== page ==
DON'T USE TOO MUCH PRODUCT. You don't want anything weighing your hair down, and you don't want anything making it oily. As someone with frizzy hair, I found this super counterintuitive. After years of loading my hair with serums and Moroccan oils, I finally realized there were other products that helped with frizz and heat protection without weighing my hair down. I love Bumble and Bumble's Straight Blow Dry cream (here's their "All Style" version), and have heard great things about Living Proof's Nourishing Styling Cream as well.

Step 3: Maintenance

Now for the mystifying part: How do you actually keep your hair looking good for a whole week?

On dry shampoo & post-workout hair: 

First thing's first: Don't even think about using dry shampoo until halfway through your washing interval. For example, if you're going to wash your hair every seven days, no dry shampoo until day four at the earliest. Personally, I'll try to stick it out until day five if I can. This is because I limit myself to two dry shampoo uses per cycle. Personally, if I use more than that, it seems to weigh my hair down rather than perk it up, and it just makes me feel kinda gross (so much buildup!).

That said, dry shampoo is a savior when used correctly. (Drybar's is my favorite because it smells SO good, but Baptiste works just as well for a third of the price.)

Here's what I do: After I workout, I'll put my hair in a bun (not a pull-through ponytail, but a "twirl it around my finger and make it a ballerina bun"), then hop in the shower. (Use a shower cap if you're new to this game.)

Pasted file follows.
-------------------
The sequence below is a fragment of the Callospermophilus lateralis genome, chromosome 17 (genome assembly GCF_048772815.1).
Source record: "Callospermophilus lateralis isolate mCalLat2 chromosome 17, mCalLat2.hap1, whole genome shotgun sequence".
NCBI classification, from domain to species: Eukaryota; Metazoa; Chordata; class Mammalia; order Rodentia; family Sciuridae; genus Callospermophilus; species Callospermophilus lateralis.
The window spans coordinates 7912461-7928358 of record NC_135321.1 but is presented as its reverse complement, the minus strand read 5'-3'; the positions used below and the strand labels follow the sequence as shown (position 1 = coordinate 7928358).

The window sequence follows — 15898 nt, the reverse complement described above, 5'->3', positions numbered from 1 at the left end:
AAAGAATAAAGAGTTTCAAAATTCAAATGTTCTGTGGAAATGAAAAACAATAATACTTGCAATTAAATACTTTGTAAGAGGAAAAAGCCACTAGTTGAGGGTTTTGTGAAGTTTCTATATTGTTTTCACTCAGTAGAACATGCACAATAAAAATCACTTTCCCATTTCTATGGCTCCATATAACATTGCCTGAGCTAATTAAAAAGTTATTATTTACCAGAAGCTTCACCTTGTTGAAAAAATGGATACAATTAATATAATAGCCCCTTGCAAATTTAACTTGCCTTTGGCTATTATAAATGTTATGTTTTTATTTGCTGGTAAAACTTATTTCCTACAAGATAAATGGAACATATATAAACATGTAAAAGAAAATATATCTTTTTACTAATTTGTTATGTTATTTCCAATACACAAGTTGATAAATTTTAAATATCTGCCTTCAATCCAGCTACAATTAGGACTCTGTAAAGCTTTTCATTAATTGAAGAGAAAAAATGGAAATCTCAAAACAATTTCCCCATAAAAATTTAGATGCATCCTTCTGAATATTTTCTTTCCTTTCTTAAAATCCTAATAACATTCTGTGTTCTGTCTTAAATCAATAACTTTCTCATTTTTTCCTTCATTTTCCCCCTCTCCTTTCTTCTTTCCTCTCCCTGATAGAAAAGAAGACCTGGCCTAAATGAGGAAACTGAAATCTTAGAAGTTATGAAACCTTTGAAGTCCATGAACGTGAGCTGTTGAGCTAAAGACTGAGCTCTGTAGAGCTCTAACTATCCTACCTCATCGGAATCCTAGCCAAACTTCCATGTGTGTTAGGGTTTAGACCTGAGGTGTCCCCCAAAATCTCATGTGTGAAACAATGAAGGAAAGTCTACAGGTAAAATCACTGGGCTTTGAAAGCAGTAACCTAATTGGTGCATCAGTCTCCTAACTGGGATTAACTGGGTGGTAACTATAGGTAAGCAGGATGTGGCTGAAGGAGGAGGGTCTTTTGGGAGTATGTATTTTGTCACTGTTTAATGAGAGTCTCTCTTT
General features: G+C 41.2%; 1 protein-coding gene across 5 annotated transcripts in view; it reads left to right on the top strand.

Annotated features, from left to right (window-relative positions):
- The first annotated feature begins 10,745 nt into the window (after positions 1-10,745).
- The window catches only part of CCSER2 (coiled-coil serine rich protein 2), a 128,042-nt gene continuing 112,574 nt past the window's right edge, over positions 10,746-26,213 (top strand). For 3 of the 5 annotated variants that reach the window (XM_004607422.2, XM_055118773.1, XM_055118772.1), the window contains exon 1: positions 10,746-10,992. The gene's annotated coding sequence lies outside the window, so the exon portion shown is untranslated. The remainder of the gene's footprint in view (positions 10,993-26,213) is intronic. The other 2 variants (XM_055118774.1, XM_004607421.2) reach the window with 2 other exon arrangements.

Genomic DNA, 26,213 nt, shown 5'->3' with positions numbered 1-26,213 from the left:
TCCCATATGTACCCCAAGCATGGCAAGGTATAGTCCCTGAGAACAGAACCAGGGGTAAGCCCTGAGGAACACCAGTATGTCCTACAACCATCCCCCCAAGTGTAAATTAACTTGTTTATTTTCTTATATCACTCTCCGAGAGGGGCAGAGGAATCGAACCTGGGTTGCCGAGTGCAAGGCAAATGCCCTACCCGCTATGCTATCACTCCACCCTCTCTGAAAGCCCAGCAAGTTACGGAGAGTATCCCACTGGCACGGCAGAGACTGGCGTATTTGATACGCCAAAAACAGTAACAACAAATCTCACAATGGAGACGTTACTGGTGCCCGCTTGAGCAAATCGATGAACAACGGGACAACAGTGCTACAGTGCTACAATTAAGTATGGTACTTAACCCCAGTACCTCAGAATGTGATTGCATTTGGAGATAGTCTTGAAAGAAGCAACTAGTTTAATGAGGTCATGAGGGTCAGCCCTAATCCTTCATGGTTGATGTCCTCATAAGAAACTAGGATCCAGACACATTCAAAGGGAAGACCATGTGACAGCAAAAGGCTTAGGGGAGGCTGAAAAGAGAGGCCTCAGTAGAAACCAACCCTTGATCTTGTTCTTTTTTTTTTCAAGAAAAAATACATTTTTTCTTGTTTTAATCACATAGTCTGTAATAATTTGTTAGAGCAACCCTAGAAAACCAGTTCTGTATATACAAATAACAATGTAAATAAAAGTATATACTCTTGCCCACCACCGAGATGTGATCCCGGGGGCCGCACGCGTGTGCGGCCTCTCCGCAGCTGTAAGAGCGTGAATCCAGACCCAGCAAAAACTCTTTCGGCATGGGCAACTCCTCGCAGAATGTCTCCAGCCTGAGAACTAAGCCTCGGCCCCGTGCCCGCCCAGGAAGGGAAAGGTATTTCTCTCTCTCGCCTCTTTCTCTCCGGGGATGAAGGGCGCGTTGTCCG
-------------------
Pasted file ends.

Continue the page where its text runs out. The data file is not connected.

When I'm washing my face in the shower, I'll also splash water on a bit of the hair that frames my face (e.g. the sweaty bits). When I get out of the shower, my hair is a frizzy mess. I promptly shake it out of the bun, brush it, spray dry shampoo into my scalp (just follow the instructions on the bottle) and massage it into my hair for 30 seconds. THEN -- and this part is crucial -- I get out my blowdryer and spend 60 seconds blowdrying the hair framing my face (getting rid of those curlycues), then another 30 seconds with my hair flipped over, drying the (often sweaty) back of my head and adding some volume. Since I've already spent the time upfront styling my hair how I want it, it will generally resume that shape after I touch it up in this way. 

For me, blowdrying not only gets rid of frizz-inducing moisture from the shower and workout, but it helps to distribute the dry shampoo -- particularly important for brunettes who can't get away with white streaks. This whole routine takes me five minutes top, and yes, I even do it at the gym. I follow the same routine every time I shower but don't wash my hair -- I just don't always use dry shampoo.

If this seems like too much for you, try using dry shampoo at night before you go to bed (still make sure you massage it into your hair). When you wake up in the morning, brush it out thoroughly, and you should be good to go.

On brushing:

My friend Sarah turned me on to this Instagram hairdresser Jasmine Rae who preaches the importance of scalp care between washes. In particular, she talks about how important it is to brush your scalp with a boar bristle brush to stimulate the hair follicles. I admittedly do not do this, but her Instagram has nearly convinced me that I must.

On touching your hair:

Just don't do it. Every time you touch your hair, you're adding natural oils from your hands (and whatever other grime you've got on your dirty paws). Don't be afraid to pull your hair back to avoid temptation.

On sleeping:

Wow, the contraptions we women will sleep in just to keep our hair looking nice! Sleep is so personal -- I never would've been able to sleep in rollers a la Mrs. Maisel. So when I go to sleep, I don't do anything special to my hair, and I wake up with it looking mostly the same. (I realize this is very lucky.) But, Depending on what mysteries befall your hair in the night, you might want to consider sleeping in a ballerina bun or a loose braid with a silk scrunchieto avoid creases, or swapping in a silk pillow case

On timing:

All in all, they say training your hair to last a week between washes takes about 4-6 months. Lucky for you, hats and headbands are so in. ;) Hang in there -- I promise it's worth it!